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As US troops leave, Iraqis fear prison torture will widen

Despite the Abu Ghraib scandal, US troops are now seen as protectors of human rights. Iraqis say they are being tortured in Iraqi secret prisons.

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"We've been around the country now interviewing detainees from different places, and we've come across cases of mistreatment and abuse – but nothing this routine and systematic," says researcher Samer Muscati of HRW, which detailed abuses from electric shocks to sodomy in an April 27 report based on detainee interviews. "It was quite horrific."

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Mr. Maliki, who said he was unaware of the abuse, ordered the facility shut down and called for an investigation. But he publicly ridiculed the prisoners' torture claims as fabrications by his political enemies.

Detention facilities are supposed to be run by the underfunded Ministry of Justice rather than the Ministry of Interior or Ministry of Defense.

The Interior Ministry, which says there's no room in the backed-up system, has more than 1,200 detention facilities, according to the US State Department. The Defense Ministry, which has no legal right to hold civilians, has dozens of detention facilities. It's in those facilities that the worst abuses take place, according to human rights officials.

Human Rights Ministry suspends prison inspections

Iraq's Human Rights Ministry, which had been allowed to send inspectors into the Muthanna facility, has since been forced to suspend its investigations. A spokesman said media interviews were no longer allowed. The human rights directorate at the ministries of defense, interior, and justice either declined interviews or did not respond to repeated queries. With no sitting parliament due to a stalled election process, the human rights committee of parliament is not operating.

Since an HRW report two years ago recommended measures, including more access by detainees to lawyers and to information provided by secret informants, Mr. Muscati says he has seen little progress on human rights.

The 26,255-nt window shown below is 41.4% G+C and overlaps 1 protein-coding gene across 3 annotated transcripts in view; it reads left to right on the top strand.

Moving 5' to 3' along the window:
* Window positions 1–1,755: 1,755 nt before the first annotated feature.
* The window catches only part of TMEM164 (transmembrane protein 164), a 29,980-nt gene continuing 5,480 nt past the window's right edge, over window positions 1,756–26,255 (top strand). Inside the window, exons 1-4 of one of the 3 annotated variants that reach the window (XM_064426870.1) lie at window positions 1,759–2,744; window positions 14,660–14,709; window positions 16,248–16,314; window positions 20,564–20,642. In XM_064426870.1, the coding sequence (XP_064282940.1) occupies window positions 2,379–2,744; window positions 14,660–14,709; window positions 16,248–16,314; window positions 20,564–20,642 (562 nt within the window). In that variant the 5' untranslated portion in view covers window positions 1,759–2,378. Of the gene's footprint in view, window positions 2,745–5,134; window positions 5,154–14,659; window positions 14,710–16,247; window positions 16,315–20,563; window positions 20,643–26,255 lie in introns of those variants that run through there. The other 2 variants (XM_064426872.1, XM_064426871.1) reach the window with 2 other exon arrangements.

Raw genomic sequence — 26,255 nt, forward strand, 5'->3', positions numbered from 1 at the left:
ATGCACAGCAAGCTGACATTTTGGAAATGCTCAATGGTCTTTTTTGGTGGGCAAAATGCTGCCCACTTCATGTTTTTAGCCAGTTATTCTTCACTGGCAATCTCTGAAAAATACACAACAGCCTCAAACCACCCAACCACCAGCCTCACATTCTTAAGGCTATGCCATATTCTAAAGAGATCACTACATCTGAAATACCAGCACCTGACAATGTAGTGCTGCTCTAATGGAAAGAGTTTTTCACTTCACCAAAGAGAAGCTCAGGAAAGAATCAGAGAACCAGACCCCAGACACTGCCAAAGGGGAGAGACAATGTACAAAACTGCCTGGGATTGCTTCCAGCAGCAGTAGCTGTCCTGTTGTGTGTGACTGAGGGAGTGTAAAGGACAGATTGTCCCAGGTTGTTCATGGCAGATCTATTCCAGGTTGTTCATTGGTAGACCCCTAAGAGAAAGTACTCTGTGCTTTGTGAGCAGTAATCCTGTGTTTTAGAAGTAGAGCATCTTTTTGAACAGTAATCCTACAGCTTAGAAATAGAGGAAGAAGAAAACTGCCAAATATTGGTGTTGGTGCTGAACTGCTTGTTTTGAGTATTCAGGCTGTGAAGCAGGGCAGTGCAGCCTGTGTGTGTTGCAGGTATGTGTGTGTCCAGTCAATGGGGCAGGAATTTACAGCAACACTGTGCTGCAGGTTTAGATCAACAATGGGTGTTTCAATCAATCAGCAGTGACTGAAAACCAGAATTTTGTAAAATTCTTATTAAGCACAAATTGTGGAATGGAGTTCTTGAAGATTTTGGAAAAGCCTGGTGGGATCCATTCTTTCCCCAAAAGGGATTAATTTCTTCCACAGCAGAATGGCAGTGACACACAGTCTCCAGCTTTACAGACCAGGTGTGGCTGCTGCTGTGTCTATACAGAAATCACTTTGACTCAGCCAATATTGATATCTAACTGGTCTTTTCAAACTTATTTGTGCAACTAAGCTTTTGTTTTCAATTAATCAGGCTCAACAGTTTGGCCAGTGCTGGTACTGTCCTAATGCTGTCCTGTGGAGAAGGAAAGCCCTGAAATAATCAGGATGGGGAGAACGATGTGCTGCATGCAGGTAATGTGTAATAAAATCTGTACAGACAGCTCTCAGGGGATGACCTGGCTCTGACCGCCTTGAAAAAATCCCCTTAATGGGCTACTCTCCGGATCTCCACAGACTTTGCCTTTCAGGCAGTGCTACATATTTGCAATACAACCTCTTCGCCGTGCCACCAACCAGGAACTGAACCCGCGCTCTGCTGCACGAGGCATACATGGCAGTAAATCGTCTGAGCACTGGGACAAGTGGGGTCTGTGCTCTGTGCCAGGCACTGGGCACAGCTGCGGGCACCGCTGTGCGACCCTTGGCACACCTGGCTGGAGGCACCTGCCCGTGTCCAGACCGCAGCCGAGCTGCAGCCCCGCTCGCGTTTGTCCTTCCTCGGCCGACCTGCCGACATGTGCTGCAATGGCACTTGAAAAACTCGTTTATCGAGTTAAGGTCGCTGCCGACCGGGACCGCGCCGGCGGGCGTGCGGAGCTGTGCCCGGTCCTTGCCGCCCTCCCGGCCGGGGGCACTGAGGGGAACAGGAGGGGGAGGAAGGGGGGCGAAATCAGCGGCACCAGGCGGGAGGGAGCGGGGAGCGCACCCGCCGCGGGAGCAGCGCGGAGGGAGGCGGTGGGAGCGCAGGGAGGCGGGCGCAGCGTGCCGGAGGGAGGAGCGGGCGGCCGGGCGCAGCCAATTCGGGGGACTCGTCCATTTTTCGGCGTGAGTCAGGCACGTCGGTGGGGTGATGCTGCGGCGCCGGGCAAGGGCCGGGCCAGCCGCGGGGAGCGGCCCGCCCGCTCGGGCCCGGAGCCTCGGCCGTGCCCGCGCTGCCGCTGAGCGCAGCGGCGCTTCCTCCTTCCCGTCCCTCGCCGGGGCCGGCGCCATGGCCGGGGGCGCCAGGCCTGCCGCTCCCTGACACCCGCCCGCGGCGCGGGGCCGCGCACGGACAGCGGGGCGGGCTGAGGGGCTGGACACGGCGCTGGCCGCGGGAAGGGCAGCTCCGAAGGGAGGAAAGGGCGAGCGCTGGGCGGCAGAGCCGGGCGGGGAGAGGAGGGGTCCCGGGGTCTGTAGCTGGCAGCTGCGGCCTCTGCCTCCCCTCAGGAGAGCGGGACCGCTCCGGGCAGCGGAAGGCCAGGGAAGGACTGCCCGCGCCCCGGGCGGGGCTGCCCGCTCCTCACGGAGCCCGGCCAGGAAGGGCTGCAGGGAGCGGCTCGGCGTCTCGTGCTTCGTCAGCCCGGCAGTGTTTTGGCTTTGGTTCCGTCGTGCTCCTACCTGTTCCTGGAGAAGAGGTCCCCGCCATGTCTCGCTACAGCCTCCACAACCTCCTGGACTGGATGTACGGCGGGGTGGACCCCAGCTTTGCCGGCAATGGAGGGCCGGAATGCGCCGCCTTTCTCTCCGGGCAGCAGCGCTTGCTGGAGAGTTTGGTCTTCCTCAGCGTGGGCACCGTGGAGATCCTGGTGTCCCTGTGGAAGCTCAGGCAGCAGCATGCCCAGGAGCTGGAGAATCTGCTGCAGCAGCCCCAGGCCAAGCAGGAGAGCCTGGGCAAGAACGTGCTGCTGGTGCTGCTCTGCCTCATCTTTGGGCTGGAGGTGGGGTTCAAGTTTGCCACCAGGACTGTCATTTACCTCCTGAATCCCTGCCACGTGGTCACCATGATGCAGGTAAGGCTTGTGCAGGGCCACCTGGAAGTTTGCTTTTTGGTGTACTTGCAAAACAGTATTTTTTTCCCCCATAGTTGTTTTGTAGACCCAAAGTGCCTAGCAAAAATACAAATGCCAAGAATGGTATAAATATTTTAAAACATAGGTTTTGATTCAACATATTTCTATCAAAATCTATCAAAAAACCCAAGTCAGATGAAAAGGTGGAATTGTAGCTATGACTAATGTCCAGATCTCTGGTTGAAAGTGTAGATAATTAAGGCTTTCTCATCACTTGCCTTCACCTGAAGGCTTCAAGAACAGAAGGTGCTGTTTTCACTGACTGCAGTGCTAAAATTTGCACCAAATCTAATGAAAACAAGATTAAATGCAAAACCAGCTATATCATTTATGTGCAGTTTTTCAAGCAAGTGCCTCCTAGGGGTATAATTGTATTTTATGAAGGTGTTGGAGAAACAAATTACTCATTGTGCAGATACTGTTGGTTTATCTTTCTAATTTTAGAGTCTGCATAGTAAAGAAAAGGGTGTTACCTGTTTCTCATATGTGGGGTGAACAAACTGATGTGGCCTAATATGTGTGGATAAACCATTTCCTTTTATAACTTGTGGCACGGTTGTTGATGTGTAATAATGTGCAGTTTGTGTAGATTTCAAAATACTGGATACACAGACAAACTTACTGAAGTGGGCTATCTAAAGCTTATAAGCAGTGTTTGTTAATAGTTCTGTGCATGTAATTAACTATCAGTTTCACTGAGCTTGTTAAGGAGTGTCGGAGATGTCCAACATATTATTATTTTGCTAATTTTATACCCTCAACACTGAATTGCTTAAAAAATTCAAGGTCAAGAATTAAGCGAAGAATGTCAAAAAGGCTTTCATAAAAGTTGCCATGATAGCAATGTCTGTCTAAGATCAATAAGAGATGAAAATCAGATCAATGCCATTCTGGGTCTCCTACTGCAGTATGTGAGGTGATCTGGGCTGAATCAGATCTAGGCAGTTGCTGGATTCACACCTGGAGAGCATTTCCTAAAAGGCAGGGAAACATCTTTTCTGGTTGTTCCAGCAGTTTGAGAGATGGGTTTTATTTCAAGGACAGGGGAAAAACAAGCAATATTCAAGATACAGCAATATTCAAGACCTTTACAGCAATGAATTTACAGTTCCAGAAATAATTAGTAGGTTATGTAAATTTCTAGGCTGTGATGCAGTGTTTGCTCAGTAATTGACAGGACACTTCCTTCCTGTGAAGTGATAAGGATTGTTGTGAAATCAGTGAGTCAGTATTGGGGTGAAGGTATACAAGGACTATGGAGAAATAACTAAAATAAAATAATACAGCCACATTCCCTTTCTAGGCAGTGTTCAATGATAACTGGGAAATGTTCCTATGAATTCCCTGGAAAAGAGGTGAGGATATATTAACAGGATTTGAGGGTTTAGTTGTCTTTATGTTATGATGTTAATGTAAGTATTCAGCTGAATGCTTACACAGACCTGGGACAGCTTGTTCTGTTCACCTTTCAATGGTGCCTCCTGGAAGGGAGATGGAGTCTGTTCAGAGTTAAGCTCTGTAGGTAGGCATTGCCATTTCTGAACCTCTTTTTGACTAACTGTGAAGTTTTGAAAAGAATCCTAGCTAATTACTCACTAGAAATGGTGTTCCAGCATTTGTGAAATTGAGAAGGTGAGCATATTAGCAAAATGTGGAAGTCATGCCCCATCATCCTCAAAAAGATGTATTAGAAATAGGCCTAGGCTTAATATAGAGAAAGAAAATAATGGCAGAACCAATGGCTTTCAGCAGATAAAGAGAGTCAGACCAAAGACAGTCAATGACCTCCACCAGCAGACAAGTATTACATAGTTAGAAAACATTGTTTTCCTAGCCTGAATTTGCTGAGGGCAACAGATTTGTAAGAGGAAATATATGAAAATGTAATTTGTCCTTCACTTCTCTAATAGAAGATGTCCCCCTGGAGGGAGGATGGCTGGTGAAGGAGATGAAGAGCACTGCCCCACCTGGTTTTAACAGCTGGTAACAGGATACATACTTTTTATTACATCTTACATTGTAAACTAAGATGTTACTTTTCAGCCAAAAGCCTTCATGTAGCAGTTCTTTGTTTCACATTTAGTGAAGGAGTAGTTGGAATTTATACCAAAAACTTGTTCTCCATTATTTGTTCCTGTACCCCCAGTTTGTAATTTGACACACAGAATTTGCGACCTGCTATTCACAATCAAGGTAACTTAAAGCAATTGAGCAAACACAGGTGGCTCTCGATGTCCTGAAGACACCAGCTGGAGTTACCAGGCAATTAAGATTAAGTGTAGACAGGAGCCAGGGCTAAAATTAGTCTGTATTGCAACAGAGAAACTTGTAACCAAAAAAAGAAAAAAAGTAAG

The State Department's 2009 report on human rights in Iraq, issued last month, describes a wide range of human rights abuses, including "virtual impunity" for government officials tried for murder.

"As in previous years, reports of abuse at the point of arrest and during the investigation period, particularly by the Ministry of Interior's Federal Police and the Ministry of Defense's battalion-level forces, continued to be common," according to the report. It notes more than 500 documented cases of torture and mistreatment in detention facilities.

The report cited corruption, sectarian bias, and lack of civilian oversight and accountability as key obstacles in combating torture.

The US, which last year held more than 20,000 prisoners, is due to transfer the nearly 3,000 remaining to Iraqi custody by fall. Many are convicted insurgents.

"They're already seeing these types of abuses," says Muscati. "And the [detainees] that the Americans are hanging on to tend be the hard core ones that haven't been resolved – in these cases the potential for abuse is higher."

No Red Cross visits

International responsibility for visiting detainees and monitoring prison conditions falls to the International Committee of the Red Cross, but because of security, they do not visit prisons in Diyala and Mosul where torture appears most entrenched.